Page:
- - - Updated - - -
    Sorry I forgot to mention the higher torque as well!
  10. john_y Club Member ★ ☆ ☆ ☆ ☆

    Re: Type-R suspension & brakes on my 2005 2.2 cdti

    Fair enough - no pop intended!

    - - - Updated - - -

    Thinking out loud - maybe the accord 2.2 I-CDTI Type-S (180ps) suspension is more sporty than the 140bhp engine and is a better comprimise- anyone have any constructive thoughts please?
    Also, I wondered what the differences are between the 180 (Type-S) and 140 BHP/ ps diesel 2.2 I-CDTI engines - is it more than a ECU recalibration - are the transmissions the same.
    I know the diesel engines use garrett gt1752v turbos which is the same as the vag boys call a hybrid which outputs up to 220 BHP from the 8v (arl,asz) 1.9 tdi engine.

    Best wishes

    Last edited: Saturday 1st Dec, 2012
  11. It really depends what you're looking for, and at the end of the day only you can answer that.

    Diesels aren't natural performance engines, which is why you don't see them on a racetrack, but with the hefty torque and a turbo they can have very quick feet with the the mid-range acceleration on the road.

    You can get 180-190 BHP by remapping yours, but this is achieved by injecting more fuel into the engine, which can have detrimental effects such as shortening clutch and driveshaft life and wearing the engine timing chain quicker due to more soot in the engine from the additional fuel. Insurers don't like it either and make you pay if you tell them. If you don't tell them you are in effect driving uninsured.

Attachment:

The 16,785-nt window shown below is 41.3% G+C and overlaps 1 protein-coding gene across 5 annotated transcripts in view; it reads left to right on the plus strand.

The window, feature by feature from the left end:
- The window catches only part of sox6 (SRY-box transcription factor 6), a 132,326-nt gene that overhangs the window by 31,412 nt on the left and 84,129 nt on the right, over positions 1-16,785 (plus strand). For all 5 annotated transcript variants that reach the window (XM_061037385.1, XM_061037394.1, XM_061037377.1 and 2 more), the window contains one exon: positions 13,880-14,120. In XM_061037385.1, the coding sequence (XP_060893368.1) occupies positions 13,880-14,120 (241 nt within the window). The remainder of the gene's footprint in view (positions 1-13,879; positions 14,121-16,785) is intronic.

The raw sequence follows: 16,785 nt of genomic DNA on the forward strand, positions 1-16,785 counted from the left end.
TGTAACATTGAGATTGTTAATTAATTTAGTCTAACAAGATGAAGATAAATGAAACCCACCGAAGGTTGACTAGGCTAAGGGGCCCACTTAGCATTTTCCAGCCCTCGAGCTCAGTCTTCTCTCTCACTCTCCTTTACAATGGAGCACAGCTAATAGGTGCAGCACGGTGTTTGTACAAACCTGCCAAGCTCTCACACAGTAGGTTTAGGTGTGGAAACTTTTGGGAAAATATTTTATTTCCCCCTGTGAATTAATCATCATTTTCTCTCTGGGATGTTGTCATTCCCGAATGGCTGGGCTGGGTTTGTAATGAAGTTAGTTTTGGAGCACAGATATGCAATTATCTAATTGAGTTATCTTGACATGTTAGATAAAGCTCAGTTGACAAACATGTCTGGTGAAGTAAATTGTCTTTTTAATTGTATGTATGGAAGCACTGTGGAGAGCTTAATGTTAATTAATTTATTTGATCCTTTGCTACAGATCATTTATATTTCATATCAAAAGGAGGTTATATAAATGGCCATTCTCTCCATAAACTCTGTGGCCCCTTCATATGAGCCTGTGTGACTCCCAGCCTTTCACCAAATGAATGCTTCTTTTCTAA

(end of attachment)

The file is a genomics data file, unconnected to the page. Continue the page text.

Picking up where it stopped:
The Type-S is a superb car apparently. Jeremy Clarkson test drove one for his Sunday Times article and gave it a fantastic write-up, and you can imaging how many cars he sees and of what quality. Honda have upgraded it to cope with the extra power. I don't know how exactly - IchibanAccord will know. So if you want the high torque diesel Accord that is definitely the way to go.

    Or maybe the ATR or CTR would be a better solution to what you're looking for. They are designed and built to go fast but with the VTEC petrol engine you have to use high revs to get the best out of them unlike a diesel.

    The other thing which is often overlooked but not by you is handling. A lot of people looking for performance just focus on engine output but it is only half the picture. If you have ever driven in a two seater with a low centre of gravity you'll know what I mean. It is unbelievable how much better they handle than a normal family car such as the Accord. I have driven or been driven in Mercs, Jags, BMWs, Lexus etc, but the most enjoyable driving experience I have ever had by a long long way, was in a little Toyota MR2 two seater with a just little revvy 1.6 engine, but in the hands of a good driver (not me). It cornered like it was on rails, and it was fantastic. We were overtaking loads of cars which were much much faster and more powerful on paper, just because our car had so much better handling, so we could drive it much faster than those cars could be driven on a normal road. Within legal limits of course. :Wink: